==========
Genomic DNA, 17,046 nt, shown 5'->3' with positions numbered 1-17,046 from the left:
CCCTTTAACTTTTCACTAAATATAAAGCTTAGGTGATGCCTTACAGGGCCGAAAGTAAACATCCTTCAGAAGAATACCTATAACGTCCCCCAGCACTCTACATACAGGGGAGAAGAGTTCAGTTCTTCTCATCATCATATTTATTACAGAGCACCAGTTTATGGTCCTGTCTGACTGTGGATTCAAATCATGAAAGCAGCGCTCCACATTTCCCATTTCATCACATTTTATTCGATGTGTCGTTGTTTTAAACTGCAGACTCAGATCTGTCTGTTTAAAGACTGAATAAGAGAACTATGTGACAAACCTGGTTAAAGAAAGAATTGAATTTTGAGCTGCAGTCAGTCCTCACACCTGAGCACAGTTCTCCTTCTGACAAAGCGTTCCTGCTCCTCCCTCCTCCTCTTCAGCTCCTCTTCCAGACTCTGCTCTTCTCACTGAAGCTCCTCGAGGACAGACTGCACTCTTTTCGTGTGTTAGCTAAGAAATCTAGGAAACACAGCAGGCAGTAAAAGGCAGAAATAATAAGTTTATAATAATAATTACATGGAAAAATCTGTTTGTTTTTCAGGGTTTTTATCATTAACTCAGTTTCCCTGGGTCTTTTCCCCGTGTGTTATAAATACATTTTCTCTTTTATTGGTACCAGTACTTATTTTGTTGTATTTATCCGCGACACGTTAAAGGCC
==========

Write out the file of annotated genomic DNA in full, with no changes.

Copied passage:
Genomic DNA, 17,046 nt, shown 5'->3' with positions numbered 1-17,046 from the left:
CCCTTTAACTTTTCACTAAATATAAAGCTTAGGTGATGCCTTACAGGGCCGAAAGTAAACATCCTTCAGAAGAATACCTATAACGTCCCCCAGCACTCTACATACAGGGGAGAAGAGTTCAGTTCTTCTCATCATCATATTTATTACAGAGCACCAGTTTATGGTCCTGTCTGACTGTGGATTCAAATCATGAAAGCAGCGCTCCACATTTCCCATTTCATCACATTTTATTCGATGTGTCGTTGTTTTAAACTGCAGACTCAGATCTGTCTGTTTAAAGACTGAATAAGAGAACTATGTGACAAACCTGGTTAAAGAAAGAATTGAATTTTGAGCTGCAGTCAGTCCTCACACCTGAGCACAGTTCTCCTTCTGACAAAGCGTTCCTGCTCCTCCCTCCTCCTCTTCAGCTCCTCTTCCAGACTCTGCTCTTCTCACTGAAGCTCCTCGAGGACAGACTGCACTCTTTTCGTGTGTTAGCTAAGAAATCTAGGAAACACAGCAGGCAGTAAAAGGCAGAAATAATAAGTTTATAATAATAATTACATGGAAAAATCTGTTTGTTTTTCAGGGTTTTTATCATTAACTCAGTTTCCCTGGGTCTTTTCCCCGTGTGTTATAAATACATTTTCTCTTTTATTGGTACCAGTACTTATTTTGTTGTATTTATCCGCGACACGTTAAAGGCC